Omnichannel customers head online to help inform their purchase decision, whether they end up making their purchase or not. Last year, 53% of holiday shoppers searched online for specific products,  and more than three-quarters of those who visited a store had also searched online, visited a website app, or watched an online video related to shopping.

Shoppers want to feel more confident. 

Shoppers have access to a world of products and reviews online, but some people need to see a product to believe in it. Top reasons for heading in-store include wanting to feel confident they’re making the best possible choice and wanting to see the product in-person.

60% of Canadians are doing their holiday shopping offline

Almost half say getting their shopping done as soon as possible is important to them. Quick-and-easy access is also a priority, with 44% of holiday shoppers saying they want to quickly receive the item they’re buying, and 32% choosing where to buy gifts based on how soon they can get them.

Customers are hunting for deals.

Holiday shoppers also want to feel certain they’re getting the best deal, and are using their smartphones to shop around while in stores. Almost half are using their smartphones to compare prices with other stores, and 41% are checking for deals.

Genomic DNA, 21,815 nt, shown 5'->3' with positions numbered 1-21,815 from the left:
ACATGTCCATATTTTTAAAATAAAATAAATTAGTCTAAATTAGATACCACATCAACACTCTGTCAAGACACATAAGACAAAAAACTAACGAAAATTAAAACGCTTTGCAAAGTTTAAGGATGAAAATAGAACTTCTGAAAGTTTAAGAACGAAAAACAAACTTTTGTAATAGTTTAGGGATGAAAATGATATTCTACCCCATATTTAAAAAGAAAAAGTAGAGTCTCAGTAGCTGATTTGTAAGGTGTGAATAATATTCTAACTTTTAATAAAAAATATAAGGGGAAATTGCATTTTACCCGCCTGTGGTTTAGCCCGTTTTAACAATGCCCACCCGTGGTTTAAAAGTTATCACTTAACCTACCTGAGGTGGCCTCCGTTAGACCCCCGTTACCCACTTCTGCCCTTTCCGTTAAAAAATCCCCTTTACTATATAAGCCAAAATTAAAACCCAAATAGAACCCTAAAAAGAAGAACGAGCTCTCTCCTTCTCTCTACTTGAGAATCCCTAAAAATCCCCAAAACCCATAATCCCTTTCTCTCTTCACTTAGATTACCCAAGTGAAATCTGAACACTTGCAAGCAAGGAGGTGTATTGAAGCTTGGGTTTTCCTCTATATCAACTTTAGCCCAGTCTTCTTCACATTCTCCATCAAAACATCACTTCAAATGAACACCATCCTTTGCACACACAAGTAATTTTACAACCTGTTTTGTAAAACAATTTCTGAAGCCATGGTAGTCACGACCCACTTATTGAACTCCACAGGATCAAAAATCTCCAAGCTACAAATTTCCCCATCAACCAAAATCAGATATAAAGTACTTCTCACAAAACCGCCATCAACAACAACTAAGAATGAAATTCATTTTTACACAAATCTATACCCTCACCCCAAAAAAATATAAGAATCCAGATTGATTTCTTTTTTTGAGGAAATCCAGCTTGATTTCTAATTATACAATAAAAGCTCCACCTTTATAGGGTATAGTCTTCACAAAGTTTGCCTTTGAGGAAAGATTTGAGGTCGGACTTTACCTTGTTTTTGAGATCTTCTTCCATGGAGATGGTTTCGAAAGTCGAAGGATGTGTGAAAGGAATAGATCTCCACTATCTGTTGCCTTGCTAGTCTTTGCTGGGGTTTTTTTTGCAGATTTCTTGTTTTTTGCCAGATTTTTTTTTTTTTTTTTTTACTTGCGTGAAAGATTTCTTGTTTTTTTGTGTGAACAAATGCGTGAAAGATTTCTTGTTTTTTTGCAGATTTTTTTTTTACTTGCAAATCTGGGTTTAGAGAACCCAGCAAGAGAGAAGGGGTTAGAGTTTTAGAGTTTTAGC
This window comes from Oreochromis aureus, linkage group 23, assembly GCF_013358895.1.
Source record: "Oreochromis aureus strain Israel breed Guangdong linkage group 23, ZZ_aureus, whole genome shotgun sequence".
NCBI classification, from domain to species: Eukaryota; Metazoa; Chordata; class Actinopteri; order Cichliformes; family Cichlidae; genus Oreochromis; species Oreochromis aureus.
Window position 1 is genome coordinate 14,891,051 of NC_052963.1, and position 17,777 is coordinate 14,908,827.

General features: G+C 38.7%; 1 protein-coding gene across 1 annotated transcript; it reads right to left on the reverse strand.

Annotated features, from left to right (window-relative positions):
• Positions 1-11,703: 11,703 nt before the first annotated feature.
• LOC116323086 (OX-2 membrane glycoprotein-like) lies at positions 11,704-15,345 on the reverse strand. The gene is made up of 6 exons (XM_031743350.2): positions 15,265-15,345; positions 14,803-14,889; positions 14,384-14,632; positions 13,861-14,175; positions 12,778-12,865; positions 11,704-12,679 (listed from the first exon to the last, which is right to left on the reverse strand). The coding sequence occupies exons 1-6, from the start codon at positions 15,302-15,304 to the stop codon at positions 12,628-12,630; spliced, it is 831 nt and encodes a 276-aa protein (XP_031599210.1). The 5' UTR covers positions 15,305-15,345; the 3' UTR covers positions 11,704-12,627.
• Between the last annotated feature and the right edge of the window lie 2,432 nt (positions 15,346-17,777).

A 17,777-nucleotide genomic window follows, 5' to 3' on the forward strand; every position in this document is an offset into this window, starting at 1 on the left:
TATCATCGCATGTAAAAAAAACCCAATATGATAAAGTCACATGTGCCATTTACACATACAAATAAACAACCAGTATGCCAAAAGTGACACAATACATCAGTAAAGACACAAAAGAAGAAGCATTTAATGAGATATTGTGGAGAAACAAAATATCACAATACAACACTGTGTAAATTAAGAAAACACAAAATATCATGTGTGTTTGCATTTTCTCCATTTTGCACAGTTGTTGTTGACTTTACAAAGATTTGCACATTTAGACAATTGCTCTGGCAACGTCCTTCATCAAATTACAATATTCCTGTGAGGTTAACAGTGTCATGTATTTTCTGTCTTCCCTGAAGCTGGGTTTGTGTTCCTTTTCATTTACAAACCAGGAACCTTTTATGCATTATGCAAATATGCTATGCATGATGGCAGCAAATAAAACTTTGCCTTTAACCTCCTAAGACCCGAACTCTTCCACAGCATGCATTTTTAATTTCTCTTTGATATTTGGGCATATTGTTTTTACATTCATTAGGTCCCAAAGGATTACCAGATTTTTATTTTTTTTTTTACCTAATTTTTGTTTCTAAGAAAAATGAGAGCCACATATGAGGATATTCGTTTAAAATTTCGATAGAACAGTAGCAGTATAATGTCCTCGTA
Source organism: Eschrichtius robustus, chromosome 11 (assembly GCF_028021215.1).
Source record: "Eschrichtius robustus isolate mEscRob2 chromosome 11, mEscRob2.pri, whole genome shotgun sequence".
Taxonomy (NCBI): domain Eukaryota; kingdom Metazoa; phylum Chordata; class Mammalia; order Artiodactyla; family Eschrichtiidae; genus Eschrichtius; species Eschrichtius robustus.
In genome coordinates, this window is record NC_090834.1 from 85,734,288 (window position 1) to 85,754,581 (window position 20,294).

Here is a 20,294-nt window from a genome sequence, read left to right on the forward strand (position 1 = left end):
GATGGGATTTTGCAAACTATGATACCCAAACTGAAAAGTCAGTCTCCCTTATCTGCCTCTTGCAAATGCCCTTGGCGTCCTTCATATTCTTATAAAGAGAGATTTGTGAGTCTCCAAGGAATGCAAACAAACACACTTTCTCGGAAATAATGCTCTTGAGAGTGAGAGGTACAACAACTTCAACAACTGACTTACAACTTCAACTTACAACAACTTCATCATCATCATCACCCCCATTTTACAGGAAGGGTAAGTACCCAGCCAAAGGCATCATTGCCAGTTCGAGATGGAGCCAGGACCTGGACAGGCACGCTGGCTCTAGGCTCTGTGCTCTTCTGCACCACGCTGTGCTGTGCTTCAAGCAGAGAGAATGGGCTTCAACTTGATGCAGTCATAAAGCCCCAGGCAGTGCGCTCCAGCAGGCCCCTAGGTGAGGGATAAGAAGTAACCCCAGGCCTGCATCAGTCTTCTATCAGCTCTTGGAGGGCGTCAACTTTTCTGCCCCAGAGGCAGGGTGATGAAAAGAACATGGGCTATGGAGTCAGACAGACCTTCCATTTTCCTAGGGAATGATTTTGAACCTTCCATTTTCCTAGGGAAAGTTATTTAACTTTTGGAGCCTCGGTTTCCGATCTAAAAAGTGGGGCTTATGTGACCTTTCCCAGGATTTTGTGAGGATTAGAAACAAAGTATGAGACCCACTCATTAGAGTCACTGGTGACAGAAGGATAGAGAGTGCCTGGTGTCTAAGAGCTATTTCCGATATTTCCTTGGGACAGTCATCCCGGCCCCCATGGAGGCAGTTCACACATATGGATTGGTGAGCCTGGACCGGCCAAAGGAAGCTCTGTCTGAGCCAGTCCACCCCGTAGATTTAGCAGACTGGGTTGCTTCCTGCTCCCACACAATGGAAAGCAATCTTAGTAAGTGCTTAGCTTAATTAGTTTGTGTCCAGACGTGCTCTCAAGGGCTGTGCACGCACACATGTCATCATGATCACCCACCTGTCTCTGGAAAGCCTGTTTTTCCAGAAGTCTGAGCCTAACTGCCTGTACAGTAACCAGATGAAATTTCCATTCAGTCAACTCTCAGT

What does this all mean for retailers?

With so many Canadians turning to more than one shopping source during the holidays, companies should plan for ways to reach customers online and offline. Although the holiday season has begun, there’s still time to execute omnichannel plans now.

  • Prepare your website and open the doors to your store: Think of your digital ads and online presence as the doors to your online store. Make sure your store product inventory is available online and holiday hours are updated and accurate on your website and on Google Maps through Google My Business. 
  • Keep reviews front-and-center to greet shoppers, and make sure your mobile site is working and ready to handle the increased load.
  • Drive campaigns to your store: Online advertising doesn’t just drive online sales — it drives omnichannel sales. Adding drive-to-store campaign types and strategies that achieve both online and offline goals will allow you to capture holiday shoppers as they engage with your brand across multiple channels.

Social media is a high-performing channel in every customer-facing—and employee-facing—aspect of communication. From driving purchases to attracting talent, social now plays a key role in accelerating business growth. [/vc_column_text][divider line_type=”No Line”][nectar_cta btn_style=”see-through” heading_tag=”h6″ text_color=”#00d8b2″ link_type=”regular” alignment=”center” text=”Let’s move more leads into your sales funnel…” link_text=”Ready? Let’s go!” url=””][divider line_type=”No Line”][recent_posts style=”list_featured_first_row” category=”all” columns=”3″ order=”ASC” orderby=”rand” posts_per_page=”9″][/vc_column][/vc_row]